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News article from The Stress Master
Article posted: 03/12/2020

One major issue to emerge from the Coronavirus pandemic is the elevated levels of stress the public are experiencing. Social isolation, uncertainty about the future, financial problems – all have been exacerbated by COVID-19.

Of course, construction workers are not immune from the debilitating effects stress can have on their ability to perform mentally and physically. And if the sector’s poor record on dealing with mental health is anything to go by, there is a potential crisis looming on the horizon. The dire consequences of incorrectly handling stress disorders threatens to hit the construction industry harder than ever before.

It’s no secret that the construction workforce has some of the highest rates of mental health problems in any business category. In the last decade, we’ve seen suicide cases rise to an all-time high.

Research shows that employees in the construction industry belong to the third most-stressed sector in the UK while other surveys reveal that 82% of employees in building and construction are highly stressed at least some of the time during any working week.

From such a fragile starting point, the consequences of even greater levels of stress being experienced are truly frightening.

Consider the financial implications of long-term absenteeism, inability to focus on the tasks at hand, poor (and often angry) communication between co- workers and lack of motivation.

These and other stress-related issues have already cost businesses dearly. With the pandemic having eaten into profits (with some building and construction companies on the verge of bankruptcy) intensified stress levels will undoubtedly provoke further losses of both income and staff.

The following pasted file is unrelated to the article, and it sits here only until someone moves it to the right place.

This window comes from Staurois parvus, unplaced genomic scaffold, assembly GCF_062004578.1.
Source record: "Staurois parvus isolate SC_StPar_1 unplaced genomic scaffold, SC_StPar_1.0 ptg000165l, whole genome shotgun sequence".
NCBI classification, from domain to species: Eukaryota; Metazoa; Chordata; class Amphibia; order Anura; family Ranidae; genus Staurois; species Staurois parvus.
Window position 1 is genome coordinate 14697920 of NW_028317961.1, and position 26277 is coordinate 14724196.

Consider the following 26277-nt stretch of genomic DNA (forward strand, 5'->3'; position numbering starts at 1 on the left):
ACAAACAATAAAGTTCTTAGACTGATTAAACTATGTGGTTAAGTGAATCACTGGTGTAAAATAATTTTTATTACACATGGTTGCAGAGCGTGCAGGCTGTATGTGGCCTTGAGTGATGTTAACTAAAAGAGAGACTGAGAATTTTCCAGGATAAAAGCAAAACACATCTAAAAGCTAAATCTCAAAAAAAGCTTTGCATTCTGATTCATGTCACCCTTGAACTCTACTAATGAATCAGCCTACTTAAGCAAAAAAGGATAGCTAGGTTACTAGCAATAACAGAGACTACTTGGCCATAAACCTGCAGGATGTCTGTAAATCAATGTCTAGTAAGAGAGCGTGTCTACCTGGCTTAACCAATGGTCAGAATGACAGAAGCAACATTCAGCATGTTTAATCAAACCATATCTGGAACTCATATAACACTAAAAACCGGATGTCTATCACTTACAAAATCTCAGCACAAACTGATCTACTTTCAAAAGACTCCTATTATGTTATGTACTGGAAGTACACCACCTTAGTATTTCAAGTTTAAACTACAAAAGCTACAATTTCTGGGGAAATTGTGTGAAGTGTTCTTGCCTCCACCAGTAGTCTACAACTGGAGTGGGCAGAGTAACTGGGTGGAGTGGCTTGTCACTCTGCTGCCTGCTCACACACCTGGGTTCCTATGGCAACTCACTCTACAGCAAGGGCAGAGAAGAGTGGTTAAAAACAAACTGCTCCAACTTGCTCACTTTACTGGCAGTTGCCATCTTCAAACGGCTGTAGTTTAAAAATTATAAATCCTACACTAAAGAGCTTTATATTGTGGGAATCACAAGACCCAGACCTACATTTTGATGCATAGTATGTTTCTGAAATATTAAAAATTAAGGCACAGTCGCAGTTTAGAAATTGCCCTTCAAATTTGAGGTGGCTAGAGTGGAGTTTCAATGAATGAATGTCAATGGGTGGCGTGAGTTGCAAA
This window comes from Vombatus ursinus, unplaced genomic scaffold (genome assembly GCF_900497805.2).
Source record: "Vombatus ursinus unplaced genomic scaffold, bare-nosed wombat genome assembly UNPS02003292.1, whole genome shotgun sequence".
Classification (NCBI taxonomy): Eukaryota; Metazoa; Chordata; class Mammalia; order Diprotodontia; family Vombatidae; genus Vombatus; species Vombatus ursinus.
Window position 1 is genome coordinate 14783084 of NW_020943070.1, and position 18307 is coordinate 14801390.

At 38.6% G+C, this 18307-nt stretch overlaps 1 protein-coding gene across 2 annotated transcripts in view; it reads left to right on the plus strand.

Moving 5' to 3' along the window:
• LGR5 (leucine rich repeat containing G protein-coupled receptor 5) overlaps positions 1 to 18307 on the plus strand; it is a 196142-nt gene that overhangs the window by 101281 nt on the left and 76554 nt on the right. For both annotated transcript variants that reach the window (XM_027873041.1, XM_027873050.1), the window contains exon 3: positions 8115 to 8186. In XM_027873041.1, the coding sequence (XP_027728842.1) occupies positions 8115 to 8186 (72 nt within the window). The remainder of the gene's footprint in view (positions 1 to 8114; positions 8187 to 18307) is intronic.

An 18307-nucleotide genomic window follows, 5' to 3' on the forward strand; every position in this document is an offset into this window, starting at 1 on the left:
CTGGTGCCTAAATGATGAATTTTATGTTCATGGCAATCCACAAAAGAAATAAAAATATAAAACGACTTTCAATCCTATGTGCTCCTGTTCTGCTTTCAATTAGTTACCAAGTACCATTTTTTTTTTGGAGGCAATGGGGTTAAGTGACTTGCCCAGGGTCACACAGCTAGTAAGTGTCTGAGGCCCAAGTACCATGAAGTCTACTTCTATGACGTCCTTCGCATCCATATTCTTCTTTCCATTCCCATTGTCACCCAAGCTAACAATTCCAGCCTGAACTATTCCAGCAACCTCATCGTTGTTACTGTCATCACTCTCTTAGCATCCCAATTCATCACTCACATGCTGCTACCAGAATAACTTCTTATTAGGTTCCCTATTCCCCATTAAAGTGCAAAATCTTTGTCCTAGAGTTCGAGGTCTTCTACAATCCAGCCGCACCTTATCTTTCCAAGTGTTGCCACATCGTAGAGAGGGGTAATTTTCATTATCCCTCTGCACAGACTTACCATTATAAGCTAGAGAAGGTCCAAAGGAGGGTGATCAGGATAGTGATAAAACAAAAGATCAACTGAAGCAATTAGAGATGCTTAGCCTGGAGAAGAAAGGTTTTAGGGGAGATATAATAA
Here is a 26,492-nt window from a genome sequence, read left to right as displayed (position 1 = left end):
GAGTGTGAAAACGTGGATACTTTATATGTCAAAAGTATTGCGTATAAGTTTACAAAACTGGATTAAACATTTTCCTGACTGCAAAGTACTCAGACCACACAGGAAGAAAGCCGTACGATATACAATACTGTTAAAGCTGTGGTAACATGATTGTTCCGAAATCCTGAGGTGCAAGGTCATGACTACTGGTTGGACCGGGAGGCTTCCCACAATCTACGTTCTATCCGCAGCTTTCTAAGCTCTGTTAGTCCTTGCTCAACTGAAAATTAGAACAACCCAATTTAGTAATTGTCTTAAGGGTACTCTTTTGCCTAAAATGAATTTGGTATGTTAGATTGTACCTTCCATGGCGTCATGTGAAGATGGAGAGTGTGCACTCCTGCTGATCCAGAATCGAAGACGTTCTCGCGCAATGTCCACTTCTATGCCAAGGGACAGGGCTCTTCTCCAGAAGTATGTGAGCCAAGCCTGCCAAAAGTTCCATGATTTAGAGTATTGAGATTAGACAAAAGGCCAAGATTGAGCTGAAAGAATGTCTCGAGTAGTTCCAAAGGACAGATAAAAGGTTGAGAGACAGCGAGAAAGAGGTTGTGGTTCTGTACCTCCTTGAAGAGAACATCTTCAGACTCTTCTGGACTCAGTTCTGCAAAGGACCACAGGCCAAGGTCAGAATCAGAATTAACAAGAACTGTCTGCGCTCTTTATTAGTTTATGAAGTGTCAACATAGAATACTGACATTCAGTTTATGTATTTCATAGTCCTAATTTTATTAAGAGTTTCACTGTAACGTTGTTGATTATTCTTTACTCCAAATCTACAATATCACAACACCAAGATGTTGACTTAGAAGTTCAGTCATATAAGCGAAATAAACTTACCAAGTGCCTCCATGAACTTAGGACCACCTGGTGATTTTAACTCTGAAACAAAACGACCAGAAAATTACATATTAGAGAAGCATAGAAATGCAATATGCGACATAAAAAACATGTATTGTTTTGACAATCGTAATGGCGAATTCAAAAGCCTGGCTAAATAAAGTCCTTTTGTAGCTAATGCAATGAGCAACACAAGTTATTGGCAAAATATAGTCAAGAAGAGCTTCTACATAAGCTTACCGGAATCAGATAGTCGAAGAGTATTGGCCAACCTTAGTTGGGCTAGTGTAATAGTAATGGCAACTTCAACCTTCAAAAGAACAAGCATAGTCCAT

But why is chronic stress still so prevalent in the construction industry? What is causing the repeated failure of stress management approaches to actually generate positive results?

Significant investment has been made into all kinds of mental health support services such as workshops, audits and stress awareness programmes, yet many workers are still exhibiting the same incapacities.

Faced with an impending major hike in stress levels, a different strategy must be introduced if damage to the industry is to be avoided.

Wrong advice, wrong outcomes 

Within the spectrum of mental health conditions, stress is the most misunderstood of all. Much of the activity surrounding stress in the construction sector seems focused on attempting to deal with the symptoms of elevated stress, rather than its cause.

Advice given to construction workers who are stressed out can be anything from going to a gym in order to ‘work off’ their stress to having long soaks in a bath, changing their diet and all manner of other ideas, with some verging on the absurd. And construction companies are paying for it.

One construction manager stated, ‘Someone told me to relieve stress on the building site by putting various plants around the areas where we ate our lunch. When you’re behind with the work, some crucial supplies haven’t turned up and there’s pressure from the top to deliver on time, the idea that looking at an assortment of plants will sort out my stress out is nothing short of ridiculous.’

Getting to grips with stress 

How, then, should those responsible for mental health in the workplace approach the serious, crippling problem of stress and ensure each employee can make a productive, effective and efficient contribution to the company?

The answer is that it must start with a proper understanding of what stress is really all about. Attributing stress to the ‘macho’ culture of this male- dominated industry and how such stigma prevents the ability of employees to talk about their mental health problems, simply reveals the lack of knowledge workplace health managers have about the subject.

Stress is not lessened by talking about it. Like most mental health issues, intense levels of stress are rooted in behavioural problems, brought about by a lack of key skills in some very specific areas.